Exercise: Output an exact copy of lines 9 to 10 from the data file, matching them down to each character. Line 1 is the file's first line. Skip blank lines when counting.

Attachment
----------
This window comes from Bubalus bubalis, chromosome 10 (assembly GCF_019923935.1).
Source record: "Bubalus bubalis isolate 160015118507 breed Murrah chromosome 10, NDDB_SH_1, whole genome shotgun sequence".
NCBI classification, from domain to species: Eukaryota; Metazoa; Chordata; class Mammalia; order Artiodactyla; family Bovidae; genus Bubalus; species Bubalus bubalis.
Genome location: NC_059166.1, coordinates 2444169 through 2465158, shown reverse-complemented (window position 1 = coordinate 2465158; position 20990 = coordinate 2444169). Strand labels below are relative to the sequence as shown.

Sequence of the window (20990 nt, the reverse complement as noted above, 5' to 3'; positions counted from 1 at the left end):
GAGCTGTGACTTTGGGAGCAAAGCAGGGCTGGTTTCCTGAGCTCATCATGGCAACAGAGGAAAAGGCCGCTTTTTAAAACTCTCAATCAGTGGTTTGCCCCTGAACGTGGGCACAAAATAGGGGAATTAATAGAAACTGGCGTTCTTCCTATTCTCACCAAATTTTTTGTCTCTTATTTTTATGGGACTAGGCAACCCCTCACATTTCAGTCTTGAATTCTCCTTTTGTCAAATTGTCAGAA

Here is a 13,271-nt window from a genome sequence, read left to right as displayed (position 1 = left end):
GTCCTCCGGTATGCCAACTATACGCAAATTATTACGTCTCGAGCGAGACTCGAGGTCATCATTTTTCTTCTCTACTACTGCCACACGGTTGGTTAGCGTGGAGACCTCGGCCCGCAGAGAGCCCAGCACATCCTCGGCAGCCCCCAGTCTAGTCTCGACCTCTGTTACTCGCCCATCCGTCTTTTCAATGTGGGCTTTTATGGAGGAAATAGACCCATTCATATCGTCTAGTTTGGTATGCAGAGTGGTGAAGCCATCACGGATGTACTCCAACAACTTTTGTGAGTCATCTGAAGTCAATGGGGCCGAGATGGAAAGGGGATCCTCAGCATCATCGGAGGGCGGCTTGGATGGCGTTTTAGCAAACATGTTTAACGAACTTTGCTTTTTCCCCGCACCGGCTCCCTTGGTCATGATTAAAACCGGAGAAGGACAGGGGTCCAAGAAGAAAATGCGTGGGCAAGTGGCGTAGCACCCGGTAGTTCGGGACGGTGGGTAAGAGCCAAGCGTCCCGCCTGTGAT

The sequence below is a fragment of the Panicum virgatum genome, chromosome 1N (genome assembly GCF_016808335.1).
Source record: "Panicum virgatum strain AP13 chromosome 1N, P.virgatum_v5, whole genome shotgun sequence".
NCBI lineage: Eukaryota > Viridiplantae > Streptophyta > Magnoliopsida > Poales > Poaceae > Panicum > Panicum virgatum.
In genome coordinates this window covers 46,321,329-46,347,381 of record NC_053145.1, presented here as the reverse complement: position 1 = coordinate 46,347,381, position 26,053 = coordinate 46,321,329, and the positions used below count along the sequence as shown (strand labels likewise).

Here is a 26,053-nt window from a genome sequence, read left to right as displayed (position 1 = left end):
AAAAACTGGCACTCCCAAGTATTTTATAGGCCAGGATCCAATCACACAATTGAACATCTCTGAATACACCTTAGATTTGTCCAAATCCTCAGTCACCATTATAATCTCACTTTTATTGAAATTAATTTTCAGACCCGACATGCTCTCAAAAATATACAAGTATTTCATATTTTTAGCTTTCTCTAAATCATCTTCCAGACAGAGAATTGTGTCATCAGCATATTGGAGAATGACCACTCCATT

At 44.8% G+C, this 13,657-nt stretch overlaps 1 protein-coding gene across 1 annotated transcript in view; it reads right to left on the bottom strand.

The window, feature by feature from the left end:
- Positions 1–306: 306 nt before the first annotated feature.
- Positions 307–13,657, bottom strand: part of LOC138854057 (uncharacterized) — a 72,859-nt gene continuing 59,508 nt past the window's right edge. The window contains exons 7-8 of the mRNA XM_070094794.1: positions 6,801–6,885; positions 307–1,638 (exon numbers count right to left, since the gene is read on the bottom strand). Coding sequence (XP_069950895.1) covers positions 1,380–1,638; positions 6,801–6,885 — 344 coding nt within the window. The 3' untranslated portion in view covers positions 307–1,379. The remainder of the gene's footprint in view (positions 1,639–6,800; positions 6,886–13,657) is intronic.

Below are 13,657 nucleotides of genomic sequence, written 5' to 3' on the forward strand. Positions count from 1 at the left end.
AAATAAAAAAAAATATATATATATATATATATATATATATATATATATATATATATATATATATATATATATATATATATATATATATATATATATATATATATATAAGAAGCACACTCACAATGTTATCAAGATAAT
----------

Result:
The sequence below is a fragment of the Panicum virgatum genome, chromosome 1N (genome assembly GCF_016808335.1).
Source record: "Panicum virgatum strain AP13 chromosome 1N, P.virgatum_v5, whole genome shotgun sequence".